Wedding reforms: unveiling the changes

Wedding reforms: unveiling the changes

 Wedding reforms: unveiling the changes

Since May this year, there have been changes to the way marriages are registered. Couples no longer sign the register on the wedding day, instead they receive their wedding certificate after the event. For the first time, those certificates can carry the names of four parents, meaning that the newlyweds' mothers can also be named. 

Beyond this, other changes are in the pipeline as a result of the Law Commission’s reporting into the general updating of the laws pertaining to the formation of marriages. A final report is due by the end of the year. The project’s aim was to consider how to update the current law, much of which derives from the 185 year old Marriage Act of 1836, supplemented in places by measures from the Church of England. 

An outline of the provisional proposals has been made public. The recommendations will address a number of the inconsistencies and anachronisms that presently exist between religious and civil ceremonies. Changes are proposed to the residence and waiting requirements that have made it a challenge for those who wish to get married in an area that they do not live and which have also made it hard for those coming from overseas to get married here. Notice of intention to marry is expected to be published online, doing away with the need to have banns read in church. The changes are intended to focus on the eligibility of those looking to marry, and help protect the vulnerable from forced marriage.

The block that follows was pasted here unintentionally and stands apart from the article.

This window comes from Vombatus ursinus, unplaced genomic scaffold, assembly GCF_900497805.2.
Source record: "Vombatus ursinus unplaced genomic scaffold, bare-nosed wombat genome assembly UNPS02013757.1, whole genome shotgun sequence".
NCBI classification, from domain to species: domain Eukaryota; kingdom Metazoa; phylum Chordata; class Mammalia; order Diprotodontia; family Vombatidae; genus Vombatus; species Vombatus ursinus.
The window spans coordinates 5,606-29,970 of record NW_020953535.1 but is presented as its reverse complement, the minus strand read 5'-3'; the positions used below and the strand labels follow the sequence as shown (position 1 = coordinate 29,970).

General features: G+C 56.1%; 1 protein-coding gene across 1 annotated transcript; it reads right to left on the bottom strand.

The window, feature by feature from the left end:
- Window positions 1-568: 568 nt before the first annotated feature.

The major change that most couples are likely to see is the freedom to get married in a much wider variety of locations than at present. There will be a move away from the significance of where the wedding occurs, focusing instead on regulating those who may conduct and officiate wedding ceremonies. Whilst many couples of faith will still choose a wedding in a religious building, the proposals suggest that ceremonies could occur anywhere (including in the UK territorial waters) as long as the marriage officiant considers the venue to have sufficient dignity. This greater freedom and choice is likely to bring business opportunities for currently unlicensed venues to host weddings, instead of just wedding receptions. It should also remove the need for some couples to have a civil ceremony before a religious one, as has been necessary for many outside the Church of England.

Other changes are likely to include doing away with requirements to conduct some (but not all) marriage ceremonies with open doors, to allow religious and cultural references in civil ceremonies and to create greater consistency between the words used in civil and religious ceremonies. With the backlog of weddings created by Covid, these proposed changes are likely to be welcomed by couples and wedding-related businesses alike.

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